Taxes, Hispanic Heritage Month, Halloween

Bride from Paplanta, 1944 painting by María Izquierdo. Woman in white dress and veil

So everybody’s mad at me because I didn’t write a post—many posts—for Hispanic Heritage Month, September 15 to October 15 (and a post for Halloween, as long as I’m at it). Didn’t I want to celebrate the contributions of the country’s 60 million Hispanic Americans, Latinos, Latinas, and Latinx-identifying people? 

Why, certainly I do. But did anyone hear me say that month was full of other important dates, like Submit-Your-Estimated-Taxes Day on September 15 and Last-Really-Last-Day-to-Submit-Your-Last-Year’s-Taxes Day on October 15 (okay, October 17 this year)? Of course they didn’t, because nobody in this house thinks about taxes at all. That’s my job, right? And because nobody in this house or this town or my family and probably the whole country thinks about taxes unless they’re getting a refund—good luck with that!—they wait until absolutely the last minute to file. We had people knocking on our door on October 17 with pickle jars and Amazon boxes full of receipts. 

We tried to help them, if they needed a simple, basic return that my assistants could handle. (Darryl the intern and, just for the month, Johnny and JD. It’s not like I haven’t helped out in the cat clinic or with JD’s law stuff.) Meanwhile, Chantal and I tried to unravel all the complex returns for businesses and people who have more money than sense. They didn’t give us much more notice.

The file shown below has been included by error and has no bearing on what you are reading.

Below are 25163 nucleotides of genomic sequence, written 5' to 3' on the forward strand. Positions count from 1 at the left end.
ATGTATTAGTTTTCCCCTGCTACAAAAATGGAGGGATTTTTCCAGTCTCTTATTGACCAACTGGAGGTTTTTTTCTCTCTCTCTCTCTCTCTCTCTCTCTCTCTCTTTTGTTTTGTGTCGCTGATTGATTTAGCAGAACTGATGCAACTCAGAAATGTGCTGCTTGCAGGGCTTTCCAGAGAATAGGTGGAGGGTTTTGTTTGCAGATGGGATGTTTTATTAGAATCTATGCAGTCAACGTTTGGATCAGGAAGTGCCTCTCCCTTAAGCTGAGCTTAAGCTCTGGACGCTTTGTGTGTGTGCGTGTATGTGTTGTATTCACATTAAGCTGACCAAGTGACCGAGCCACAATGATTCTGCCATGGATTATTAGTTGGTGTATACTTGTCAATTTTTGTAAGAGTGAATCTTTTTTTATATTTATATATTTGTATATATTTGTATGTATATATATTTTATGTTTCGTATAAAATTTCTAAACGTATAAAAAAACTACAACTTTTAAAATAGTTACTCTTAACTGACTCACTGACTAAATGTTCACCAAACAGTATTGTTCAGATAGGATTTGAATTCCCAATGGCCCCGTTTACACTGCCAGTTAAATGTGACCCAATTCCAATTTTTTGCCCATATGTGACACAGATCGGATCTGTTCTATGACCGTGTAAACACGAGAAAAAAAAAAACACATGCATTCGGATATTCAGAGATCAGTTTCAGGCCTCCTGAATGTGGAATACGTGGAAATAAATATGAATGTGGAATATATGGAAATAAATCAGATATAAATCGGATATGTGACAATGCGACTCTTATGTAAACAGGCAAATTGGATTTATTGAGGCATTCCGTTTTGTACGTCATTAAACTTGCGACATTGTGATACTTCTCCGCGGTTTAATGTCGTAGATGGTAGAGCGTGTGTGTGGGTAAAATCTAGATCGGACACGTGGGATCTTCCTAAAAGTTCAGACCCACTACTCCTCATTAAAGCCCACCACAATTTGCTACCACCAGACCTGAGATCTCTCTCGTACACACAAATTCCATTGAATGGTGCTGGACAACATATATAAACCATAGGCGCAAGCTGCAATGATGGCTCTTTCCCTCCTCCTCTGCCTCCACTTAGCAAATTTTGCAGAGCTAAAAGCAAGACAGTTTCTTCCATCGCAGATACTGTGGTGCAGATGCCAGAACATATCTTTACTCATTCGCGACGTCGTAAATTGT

But thoughtful, well-researched articles on my culture? Well, forget that. Okay, here’s one thing: my favorite Mexican artist. Ha! Not Frida Kahlo. Of course I love her work, but Mexico has had more than one artist, you know–like María Izquierdo. I dressed as one of her paintings for my Halloween costume in sophomore year. We gave a huge party at Casa Cortez, and our artist roommates turned the inside of the house into another one of her paintings, “The Idyll.” It was great.

I was María Izquierdo again this year. Simple: white dress, red shawl, rosewood beads, flower tiara. Then I get to lecture people all night when they ask “Are you supposed to be Frida Kahlo?” You think they’d learn.


closeup of young Latina woman, Dianne Cortez of Black Orchid Enterprises
CPA, CFE, president of Black Orchid Enterprises